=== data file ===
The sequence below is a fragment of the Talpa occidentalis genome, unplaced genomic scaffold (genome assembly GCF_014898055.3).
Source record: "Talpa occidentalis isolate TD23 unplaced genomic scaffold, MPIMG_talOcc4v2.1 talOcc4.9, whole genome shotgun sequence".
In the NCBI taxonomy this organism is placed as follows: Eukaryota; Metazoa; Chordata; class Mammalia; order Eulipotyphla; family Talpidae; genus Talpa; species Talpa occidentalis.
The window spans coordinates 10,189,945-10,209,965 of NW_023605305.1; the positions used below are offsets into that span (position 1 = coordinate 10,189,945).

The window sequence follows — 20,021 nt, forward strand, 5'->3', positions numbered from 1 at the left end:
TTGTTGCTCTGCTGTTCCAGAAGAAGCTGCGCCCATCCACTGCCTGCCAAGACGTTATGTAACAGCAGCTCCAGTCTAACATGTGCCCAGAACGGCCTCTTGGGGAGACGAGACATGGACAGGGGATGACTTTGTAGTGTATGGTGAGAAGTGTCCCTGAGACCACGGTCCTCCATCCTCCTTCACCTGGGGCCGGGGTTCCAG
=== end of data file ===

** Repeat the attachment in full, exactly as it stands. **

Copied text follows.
The sequence below is a fragment of the Talpa occidentalis genome, unplaced genomic scaffold (genome assembly GCF_014898055.3).
Source record: "Talpa occidentalis isolate TD23 unplaced genomic scaffold, MPIMG_talOcc4v2.1 talOcc4.9, whole genome shotgun sequence".
In the NCBI taxonomy this organism is placed as follows: Eukaryota; Metazoa; Chordata; class Mammalia; order Eulipotyphla; family Talpidae; genus Talpa; species Talpa occidentalis.
The window spans coordinates 10,189,945-10,209,965 of NW_023605305.1; the positions used below are offsets into that span (position 1 = coordinate 10,189,945).

The window sequence follows — 20,021 nt, forward strand, 5'->3', positions numbered from 1 at the left end:
TTGTTGCTCTGCTGTTCCAGAAGAAGCTGCGCCCATCCACTGCCTGCCAAGACGTTATGTAACAGCAGCTCCAGTCTAACATGTGCCCAGAACGGCCTCTTGGGGAGACGAGACATGGACAGGGGATGACTTTGTAGTGTATGGTGAGAAGTGTCCCTGAGACCACGGTCCTCCATCCTCCTTCACCTGGGGCCGGGGTTCCAG